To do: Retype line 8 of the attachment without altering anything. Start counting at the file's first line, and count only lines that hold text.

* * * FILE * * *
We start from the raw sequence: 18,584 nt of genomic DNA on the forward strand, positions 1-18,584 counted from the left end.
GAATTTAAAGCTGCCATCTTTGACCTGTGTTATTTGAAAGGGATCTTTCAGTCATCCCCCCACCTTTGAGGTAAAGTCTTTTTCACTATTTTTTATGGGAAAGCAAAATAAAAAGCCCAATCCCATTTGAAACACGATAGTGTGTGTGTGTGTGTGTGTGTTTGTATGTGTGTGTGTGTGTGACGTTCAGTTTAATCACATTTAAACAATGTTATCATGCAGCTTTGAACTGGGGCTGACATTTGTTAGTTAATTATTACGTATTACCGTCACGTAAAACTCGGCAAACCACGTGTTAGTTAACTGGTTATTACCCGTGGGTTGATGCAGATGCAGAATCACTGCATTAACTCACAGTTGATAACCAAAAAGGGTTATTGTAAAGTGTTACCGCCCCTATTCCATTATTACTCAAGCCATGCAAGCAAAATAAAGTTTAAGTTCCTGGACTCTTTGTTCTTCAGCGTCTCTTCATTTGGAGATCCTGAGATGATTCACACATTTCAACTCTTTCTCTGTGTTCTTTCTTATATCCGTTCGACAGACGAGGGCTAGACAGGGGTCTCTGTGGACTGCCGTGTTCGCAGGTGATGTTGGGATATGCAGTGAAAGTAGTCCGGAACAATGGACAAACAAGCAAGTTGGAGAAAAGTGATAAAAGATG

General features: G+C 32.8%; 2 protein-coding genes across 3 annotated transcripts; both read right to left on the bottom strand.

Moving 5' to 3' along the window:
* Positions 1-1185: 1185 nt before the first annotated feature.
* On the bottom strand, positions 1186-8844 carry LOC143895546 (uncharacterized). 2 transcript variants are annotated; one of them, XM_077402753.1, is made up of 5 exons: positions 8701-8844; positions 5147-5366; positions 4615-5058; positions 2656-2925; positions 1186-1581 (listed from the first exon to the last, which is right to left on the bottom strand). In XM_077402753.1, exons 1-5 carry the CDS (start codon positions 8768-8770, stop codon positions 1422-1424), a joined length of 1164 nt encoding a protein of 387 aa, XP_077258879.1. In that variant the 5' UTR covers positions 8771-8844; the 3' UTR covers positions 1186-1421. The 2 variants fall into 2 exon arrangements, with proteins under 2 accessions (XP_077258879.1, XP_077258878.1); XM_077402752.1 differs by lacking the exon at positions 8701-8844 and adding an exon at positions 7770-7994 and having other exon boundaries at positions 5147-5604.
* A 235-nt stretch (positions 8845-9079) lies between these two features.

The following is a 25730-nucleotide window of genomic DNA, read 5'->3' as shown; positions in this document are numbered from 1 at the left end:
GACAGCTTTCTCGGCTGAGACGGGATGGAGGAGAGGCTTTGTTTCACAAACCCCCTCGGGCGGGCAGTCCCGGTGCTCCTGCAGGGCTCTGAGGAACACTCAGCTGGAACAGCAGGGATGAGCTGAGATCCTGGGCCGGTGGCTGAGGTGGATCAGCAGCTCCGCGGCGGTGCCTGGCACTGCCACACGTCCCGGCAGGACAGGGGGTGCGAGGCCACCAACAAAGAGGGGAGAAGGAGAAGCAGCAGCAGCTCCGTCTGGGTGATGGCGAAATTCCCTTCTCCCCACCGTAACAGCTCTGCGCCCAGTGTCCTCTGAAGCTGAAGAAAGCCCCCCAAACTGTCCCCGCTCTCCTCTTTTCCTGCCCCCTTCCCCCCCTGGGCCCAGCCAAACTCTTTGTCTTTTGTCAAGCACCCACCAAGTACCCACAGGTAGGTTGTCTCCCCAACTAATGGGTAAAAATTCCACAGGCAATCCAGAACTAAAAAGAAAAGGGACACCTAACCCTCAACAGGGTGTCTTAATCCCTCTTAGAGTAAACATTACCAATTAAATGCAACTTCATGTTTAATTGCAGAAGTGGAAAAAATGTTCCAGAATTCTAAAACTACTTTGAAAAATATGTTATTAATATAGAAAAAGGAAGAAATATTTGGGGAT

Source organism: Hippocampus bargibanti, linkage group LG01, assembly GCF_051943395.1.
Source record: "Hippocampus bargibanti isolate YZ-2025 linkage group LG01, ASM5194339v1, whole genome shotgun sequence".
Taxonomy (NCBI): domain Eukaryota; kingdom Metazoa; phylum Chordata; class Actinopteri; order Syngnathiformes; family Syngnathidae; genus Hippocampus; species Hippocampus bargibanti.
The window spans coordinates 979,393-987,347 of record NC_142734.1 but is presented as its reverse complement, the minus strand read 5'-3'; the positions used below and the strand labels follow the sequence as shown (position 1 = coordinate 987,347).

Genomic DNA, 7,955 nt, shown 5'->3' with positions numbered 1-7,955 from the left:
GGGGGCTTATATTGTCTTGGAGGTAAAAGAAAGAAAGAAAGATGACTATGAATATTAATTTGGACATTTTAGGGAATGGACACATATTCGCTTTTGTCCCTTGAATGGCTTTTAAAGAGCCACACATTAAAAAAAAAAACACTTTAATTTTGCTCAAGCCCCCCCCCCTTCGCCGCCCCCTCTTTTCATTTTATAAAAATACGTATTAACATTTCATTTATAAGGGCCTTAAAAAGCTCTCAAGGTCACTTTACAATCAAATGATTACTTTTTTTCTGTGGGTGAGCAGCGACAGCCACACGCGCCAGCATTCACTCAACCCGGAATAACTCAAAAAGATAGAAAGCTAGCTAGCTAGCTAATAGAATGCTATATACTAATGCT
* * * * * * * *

The following is a 25730-nucleotide window of genomic DNA, read 5'->3' as shown; positions in this document are numbered from 1 at the left end: